South African Post Office (SAPO) COO Lindiwe Kwele has told Parliament that it is not accurate that South African Social Security Agency's (Sassa's) had asked the Constitutional Court to allow CPS to maintain control over the social grants scheme for another six months.
Kwele was responding to MPs in Parliament on Tuesday on the Sassa's Constitutional Court application, filed last week, to extend the invalid contract with CPS.
Sassa approached the court on the basis that it would not have enough time for the Post Office to run the system independently.
Kwele assured MPs that the Post Office would still take control of the scheme in principle, come April 1 this year, and the original terms of the CPS contract would be terminated.
The application, rather, was to ask for CPS to continue to aid in a phase-in-phase-out process for a further six months until September 30, and to act in a supporting role.
"The inter-ministerial committee (IMC) has not agreed [to] an extension [of the CPS contract]. Instead we are dealing with a termination issue of the original contract," Kwele said.
"In terms of the contract clauses, there should have been a clause for a phase-in- phase-out process. That was not clearly defined in the original contract.
"I can't speak on behalf of Sassa on that regard, but we know for any major project there must be a close-out process."
The approach to the court was meant to ask for that, to allow CPS to help with the live transition for a further six months, she said.
New 'work stream' appointed
SAPO also confirmed Sassa finally signed off on technical specifications for SAPO to open its special disbursement account for the grants scheme, following a delay since January 15.
MPs also heard that Sassa had appointed a new work stream on January 30 to advise on the process.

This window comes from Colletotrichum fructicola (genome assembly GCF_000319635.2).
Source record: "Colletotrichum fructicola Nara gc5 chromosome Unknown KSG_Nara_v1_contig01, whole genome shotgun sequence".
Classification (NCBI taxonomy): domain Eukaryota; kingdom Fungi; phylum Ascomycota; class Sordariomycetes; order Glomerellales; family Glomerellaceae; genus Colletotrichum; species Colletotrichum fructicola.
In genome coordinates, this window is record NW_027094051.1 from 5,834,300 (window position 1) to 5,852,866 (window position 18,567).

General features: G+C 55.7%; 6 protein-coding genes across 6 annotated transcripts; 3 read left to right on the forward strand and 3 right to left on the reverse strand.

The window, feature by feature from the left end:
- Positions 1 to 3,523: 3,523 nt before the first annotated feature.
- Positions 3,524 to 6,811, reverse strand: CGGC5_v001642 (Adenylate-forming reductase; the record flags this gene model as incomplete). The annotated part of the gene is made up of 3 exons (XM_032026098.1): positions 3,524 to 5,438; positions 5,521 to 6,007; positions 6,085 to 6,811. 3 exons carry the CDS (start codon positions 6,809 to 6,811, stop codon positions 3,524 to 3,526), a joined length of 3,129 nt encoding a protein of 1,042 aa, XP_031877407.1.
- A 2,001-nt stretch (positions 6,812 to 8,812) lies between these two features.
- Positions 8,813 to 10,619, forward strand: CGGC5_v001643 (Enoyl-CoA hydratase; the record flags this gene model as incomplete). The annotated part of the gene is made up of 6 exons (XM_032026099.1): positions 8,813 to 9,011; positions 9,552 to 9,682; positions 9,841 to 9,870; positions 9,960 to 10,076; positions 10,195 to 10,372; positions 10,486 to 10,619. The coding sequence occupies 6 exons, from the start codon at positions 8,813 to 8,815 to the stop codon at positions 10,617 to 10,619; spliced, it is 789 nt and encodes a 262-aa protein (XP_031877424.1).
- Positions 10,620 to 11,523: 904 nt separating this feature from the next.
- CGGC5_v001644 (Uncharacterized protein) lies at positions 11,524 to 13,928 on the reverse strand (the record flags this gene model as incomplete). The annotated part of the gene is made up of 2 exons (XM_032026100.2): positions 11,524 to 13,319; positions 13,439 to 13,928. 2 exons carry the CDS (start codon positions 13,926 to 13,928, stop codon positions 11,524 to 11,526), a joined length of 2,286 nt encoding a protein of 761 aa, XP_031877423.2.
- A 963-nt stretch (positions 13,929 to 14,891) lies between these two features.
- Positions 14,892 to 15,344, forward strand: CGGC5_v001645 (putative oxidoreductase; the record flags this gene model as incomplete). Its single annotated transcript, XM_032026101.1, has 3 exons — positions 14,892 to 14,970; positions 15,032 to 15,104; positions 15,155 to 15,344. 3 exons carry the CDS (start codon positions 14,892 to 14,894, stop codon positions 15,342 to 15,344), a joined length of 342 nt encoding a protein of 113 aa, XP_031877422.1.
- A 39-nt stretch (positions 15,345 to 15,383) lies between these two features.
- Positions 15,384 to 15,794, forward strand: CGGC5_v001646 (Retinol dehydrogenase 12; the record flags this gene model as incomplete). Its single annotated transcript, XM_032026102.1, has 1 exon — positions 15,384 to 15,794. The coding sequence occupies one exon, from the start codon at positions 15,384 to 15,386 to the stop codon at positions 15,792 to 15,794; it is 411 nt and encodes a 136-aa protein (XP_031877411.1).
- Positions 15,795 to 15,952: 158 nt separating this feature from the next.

"That, for us, was a serious risk. We already went through the process and specifications, which Sassa [then] had not signed on," Postbank's Hannes van der Merwe said.
"By appointing this team, it was quite possible that they would come back and change the specifications. We are already pressed for time, inhumanly so."
The only issue that can derail the process is if Sassa said SAPO's functionality was not acceptable come April 1, he continued.
"It's in our plans, we can open a special disbursement account right now. We just want it to be ring-fenced," he said.
CPS files to the Constitutional Court
SAPO was on course to take over the scheme in principal on April 1, with CPS possibly aiding in a phase-out role, pending the Constitutional Court application.
Kwele also announced that CPS had filed an application seeking to extend their contract indefinitely, over and above the Sassa request for extension.
The Constitutional Court however, could not confirm if those papers had been filed yet, as of Tuesday.
CPS was given until 12:00 on Tuesday to file a 10-page submission on why it should be allowed to continue to tender for Sassa services.
Sassa and the Post Office have six weeks and four days to migrate full control of core aspects of the grants scheme to the Post Office.